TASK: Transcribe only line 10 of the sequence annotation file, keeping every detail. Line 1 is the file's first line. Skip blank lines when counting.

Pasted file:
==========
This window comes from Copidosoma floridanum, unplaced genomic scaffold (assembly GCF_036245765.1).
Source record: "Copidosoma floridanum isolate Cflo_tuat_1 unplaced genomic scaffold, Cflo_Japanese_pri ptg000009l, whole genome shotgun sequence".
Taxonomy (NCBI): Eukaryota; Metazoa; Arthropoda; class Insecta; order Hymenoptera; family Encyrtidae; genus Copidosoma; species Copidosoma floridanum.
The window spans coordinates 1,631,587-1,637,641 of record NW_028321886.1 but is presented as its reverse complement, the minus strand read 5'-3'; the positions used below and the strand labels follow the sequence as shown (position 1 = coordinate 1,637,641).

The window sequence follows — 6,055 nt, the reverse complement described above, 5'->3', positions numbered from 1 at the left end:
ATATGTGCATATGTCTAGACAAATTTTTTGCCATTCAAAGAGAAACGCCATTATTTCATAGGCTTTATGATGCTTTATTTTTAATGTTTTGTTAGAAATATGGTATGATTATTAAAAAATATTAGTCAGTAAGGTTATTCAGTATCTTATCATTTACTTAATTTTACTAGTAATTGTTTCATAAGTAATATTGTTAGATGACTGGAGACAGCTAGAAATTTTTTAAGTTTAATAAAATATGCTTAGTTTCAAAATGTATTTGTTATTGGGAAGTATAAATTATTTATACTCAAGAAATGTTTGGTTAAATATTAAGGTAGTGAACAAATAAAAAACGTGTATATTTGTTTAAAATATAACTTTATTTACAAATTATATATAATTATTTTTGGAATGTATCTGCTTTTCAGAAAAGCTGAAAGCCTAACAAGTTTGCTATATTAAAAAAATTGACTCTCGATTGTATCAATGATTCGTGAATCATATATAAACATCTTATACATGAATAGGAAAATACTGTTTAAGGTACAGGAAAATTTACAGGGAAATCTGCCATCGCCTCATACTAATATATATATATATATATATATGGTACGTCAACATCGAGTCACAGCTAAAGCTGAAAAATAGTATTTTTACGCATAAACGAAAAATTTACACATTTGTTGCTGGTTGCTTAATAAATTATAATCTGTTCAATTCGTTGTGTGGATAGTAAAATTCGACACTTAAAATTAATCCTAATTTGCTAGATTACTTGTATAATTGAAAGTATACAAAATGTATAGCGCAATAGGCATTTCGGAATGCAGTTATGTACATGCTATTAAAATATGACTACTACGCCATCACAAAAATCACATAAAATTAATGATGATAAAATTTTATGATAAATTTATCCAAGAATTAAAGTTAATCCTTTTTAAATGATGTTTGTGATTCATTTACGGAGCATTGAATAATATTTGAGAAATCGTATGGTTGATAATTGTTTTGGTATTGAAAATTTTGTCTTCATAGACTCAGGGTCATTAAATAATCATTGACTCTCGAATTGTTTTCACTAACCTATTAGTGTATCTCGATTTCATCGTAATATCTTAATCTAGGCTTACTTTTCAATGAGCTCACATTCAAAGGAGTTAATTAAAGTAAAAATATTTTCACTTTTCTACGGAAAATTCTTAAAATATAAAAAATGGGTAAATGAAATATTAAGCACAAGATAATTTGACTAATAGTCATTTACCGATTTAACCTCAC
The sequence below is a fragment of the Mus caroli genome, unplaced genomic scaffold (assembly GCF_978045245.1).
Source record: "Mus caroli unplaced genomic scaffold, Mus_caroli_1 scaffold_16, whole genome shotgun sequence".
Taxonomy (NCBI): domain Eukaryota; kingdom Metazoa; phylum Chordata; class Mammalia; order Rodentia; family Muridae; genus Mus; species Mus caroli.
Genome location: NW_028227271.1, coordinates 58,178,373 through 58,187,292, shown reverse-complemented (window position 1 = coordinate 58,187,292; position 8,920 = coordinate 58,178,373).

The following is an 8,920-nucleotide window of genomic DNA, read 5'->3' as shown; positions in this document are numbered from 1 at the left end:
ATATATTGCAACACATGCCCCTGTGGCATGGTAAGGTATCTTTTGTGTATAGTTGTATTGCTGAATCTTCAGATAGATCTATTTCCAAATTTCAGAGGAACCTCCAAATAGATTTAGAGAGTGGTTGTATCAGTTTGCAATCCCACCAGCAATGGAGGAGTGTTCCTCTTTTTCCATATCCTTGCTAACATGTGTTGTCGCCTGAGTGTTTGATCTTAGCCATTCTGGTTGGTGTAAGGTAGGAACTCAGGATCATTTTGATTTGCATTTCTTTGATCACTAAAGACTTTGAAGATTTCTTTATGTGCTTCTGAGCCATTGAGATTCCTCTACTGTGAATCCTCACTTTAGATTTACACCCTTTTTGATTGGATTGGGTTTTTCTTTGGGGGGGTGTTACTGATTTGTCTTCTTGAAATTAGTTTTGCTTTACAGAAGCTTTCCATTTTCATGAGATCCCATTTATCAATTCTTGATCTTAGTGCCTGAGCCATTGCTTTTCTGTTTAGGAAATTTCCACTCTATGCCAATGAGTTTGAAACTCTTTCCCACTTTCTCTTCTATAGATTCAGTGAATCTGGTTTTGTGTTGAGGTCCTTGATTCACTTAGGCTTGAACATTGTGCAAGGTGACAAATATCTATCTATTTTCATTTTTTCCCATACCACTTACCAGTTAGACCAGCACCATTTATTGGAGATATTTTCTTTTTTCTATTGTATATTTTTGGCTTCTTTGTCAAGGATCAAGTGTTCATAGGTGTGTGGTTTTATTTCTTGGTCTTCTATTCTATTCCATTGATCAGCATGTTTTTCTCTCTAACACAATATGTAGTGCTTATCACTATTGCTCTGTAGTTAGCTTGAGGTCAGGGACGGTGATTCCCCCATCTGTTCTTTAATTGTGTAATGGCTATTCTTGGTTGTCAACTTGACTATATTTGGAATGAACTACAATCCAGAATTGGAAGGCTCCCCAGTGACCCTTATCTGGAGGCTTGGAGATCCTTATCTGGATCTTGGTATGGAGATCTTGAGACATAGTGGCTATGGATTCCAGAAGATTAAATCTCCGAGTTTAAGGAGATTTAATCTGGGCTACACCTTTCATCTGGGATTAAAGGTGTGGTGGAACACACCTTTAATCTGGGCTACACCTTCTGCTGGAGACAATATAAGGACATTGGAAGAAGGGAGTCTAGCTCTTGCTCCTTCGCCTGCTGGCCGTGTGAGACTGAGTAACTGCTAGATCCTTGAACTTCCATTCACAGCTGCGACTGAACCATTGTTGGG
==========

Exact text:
Genome location: NW_028227271.1, coordinates 58,178,373 through 58,187,292, shown reverse-complemented (window position 1 = coordinate 58,187,292; position 8,920 = coordinate 58,178,373).